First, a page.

Treating tendonitis 

An episode of tendonitis may only last for a few days. However, sometimes it can be more persistent and last for several weeks or months.

There are a number of different treatment options, although what's best for you may depend on which tendon you have injured.

Self-care

You can treat tendonitis yourself at home using the self-care techniques described below.

Rest the tendon

Stop doing the activity that caused tendonitis, such as sport or typing, or at least reduce the amount you do. This will help prevent any further inflammation or damage.

It's important to rest the affected area to allow the inflammation to settle. Some form of support, such as a bandage, splint or brace, may help by reducing movement.

How long you need to rest for may depend on which tendon is affected and how severely it is damaged. For example, if you have golfer's elbow, you may need to rest your elbow for at least six weeks.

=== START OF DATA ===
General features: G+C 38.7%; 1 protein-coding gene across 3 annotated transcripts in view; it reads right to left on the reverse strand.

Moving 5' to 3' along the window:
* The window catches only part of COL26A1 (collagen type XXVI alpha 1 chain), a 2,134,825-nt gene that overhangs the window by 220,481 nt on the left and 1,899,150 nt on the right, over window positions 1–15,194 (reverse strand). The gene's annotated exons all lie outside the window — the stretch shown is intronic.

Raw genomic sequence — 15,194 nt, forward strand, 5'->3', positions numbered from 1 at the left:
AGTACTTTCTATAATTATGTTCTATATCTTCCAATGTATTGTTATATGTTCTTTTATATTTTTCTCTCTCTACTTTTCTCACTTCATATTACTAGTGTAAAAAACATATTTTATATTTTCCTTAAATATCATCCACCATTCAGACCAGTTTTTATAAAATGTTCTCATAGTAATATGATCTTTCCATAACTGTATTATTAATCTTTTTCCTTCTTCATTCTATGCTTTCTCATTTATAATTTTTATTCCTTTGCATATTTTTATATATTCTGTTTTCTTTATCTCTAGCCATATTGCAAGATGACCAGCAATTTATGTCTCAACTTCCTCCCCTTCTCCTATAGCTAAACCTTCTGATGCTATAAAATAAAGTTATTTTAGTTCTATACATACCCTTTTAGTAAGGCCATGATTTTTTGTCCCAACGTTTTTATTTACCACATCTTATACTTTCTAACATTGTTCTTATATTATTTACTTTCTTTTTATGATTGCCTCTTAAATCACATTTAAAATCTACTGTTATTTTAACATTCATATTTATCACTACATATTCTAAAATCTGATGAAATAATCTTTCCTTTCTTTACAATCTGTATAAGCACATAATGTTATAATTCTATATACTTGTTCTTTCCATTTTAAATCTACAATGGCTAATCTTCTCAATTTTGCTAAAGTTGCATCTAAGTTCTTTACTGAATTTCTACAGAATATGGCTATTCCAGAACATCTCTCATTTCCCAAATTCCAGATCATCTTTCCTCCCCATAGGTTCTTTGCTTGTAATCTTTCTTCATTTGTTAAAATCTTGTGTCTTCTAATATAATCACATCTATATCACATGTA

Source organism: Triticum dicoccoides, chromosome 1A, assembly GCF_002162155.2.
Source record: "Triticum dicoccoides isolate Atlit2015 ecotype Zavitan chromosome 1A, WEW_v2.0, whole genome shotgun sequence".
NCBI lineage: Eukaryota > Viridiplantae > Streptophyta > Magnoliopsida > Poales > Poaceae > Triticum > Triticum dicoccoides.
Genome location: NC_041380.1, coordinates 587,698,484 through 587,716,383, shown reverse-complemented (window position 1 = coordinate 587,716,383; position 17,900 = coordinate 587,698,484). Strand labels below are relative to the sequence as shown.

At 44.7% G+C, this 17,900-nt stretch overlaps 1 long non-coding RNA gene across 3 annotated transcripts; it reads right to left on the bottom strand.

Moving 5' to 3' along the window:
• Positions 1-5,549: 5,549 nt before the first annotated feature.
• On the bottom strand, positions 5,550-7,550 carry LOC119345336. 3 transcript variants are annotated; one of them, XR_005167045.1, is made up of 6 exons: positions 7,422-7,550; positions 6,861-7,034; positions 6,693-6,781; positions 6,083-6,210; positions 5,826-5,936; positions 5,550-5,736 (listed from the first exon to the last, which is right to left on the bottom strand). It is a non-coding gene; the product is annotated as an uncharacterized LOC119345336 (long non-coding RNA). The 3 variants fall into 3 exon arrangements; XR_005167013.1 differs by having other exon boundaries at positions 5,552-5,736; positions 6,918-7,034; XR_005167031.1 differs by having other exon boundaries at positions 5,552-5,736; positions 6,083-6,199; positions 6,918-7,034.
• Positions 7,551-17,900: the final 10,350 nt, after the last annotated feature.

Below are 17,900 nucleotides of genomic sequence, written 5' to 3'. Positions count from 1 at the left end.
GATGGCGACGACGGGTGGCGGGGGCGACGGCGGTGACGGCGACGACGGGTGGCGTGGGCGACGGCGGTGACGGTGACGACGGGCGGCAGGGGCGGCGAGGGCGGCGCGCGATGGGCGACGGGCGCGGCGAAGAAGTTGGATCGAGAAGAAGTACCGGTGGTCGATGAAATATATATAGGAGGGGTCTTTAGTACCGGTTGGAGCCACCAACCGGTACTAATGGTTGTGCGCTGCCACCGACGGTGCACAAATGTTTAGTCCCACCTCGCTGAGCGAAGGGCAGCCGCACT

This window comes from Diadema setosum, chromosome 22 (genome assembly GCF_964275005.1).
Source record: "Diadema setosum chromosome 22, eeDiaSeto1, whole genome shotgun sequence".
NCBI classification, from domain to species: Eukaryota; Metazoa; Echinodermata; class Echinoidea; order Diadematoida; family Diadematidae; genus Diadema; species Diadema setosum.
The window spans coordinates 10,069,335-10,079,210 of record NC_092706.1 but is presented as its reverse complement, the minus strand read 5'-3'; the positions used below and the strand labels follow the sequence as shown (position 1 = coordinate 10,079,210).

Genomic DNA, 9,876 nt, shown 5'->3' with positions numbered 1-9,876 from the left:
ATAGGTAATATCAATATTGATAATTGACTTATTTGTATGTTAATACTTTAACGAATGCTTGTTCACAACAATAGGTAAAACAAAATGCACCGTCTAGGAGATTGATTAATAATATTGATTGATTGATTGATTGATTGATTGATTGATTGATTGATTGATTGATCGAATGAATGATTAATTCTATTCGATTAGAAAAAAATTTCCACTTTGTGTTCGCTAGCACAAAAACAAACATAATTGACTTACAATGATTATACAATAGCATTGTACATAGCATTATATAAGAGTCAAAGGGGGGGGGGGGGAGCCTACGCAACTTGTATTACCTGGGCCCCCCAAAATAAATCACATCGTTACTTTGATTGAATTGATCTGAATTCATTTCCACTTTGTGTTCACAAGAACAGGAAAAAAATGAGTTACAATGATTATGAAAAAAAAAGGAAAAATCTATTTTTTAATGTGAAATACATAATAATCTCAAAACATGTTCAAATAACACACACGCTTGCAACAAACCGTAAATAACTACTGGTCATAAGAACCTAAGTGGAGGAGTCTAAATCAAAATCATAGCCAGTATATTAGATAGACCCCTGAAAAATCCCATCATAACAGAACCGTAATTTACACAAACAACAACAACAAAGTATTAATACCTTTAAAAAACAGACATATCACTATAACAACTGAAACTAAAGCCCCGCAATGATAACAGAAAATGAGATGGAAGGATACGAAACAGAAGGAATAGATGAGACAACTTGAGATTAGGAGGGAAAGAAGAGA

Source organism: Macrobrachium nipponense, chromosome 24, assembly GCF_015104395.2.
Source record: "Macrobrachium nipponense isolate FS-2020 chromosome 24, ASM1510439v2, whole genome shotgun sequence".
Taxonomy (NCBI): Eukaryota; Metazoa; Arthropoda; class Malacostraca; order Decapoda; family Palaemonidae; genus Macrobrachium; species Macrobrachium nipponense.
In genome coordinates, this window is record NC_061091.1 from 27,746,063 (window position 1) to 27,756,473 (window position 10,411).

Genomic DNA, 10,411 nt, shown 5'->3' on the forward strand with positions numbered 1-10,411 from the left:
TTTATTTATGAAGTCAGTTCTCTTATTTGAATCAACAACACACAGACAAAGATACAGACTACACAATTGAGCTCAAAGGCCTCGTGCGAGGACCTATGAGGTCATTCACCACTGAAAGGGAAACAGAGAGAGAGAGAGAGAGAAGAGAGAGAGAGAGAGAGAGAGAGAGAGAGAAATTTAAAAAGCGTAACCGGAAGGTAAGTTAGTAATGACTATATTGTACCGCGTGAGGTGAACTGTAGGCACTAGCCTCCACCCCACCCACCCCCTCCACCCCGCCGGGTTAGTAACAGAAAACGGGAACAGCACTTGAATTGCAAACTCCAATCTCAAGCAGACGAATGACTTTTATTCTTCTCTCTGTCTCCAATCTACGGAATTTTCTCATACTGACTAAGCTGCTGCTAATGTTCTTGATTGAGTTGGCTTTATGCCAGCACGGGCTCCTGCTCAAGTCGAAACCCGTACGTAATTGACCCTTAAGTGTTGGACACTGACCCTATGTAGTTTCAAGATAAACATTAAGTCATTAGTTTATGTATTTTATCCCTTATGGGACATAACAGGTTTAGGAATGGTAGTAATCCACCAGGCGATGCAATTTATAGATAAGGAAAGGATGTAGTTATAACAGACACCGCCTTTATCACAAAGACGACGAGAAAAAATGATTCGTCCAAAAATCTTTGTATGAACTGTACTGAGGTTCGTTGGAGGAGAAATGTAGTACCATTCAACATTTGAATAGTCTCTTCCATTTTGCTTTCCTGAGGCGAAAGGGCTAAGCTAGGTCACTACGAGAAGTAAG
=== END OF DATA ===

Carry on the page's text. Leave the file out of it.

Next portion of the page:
Ice packs

Applying an ice pack to the affected area may help ease the pain and swelling. Do not put ice directly on your skin, as it may cause a cold burn. Instead, wrap it in a towel or put a towel over the injured area before applying the ice pack. A bag of ice cubes or frozen vegetables wrapped in a towel works just as well.

Hold the ice pack on the affected area for around 15-20 minutes several times a day. You can also use an ice pack after exercise to try to prevent symptoms occurring.

Painkillers

Tendonitis can be treated with mild non-steroidal anti-inflammatory drugs (NSAIDs) such as ibuprofen. NSAIDs provide short-term pain relief and help reduce inflammation. They are available as a medicine that you swallow or as a gel that you apply directly to the affected area. 

These drugs should not be used for long periods and are not recommended for people with asthma, kidney disease or liver disease

Other painkillers, such as paracetamol, will also help ease the pain. For more severe pain, a stronger painkiller such as codeine can be prescribed.

Dietary supplements

Some people have reported that their tendonitis symptoms improved after taking dietary supplements such as amino acids. However, as yet there is no scientific evidence to show that these supplements have any benefits.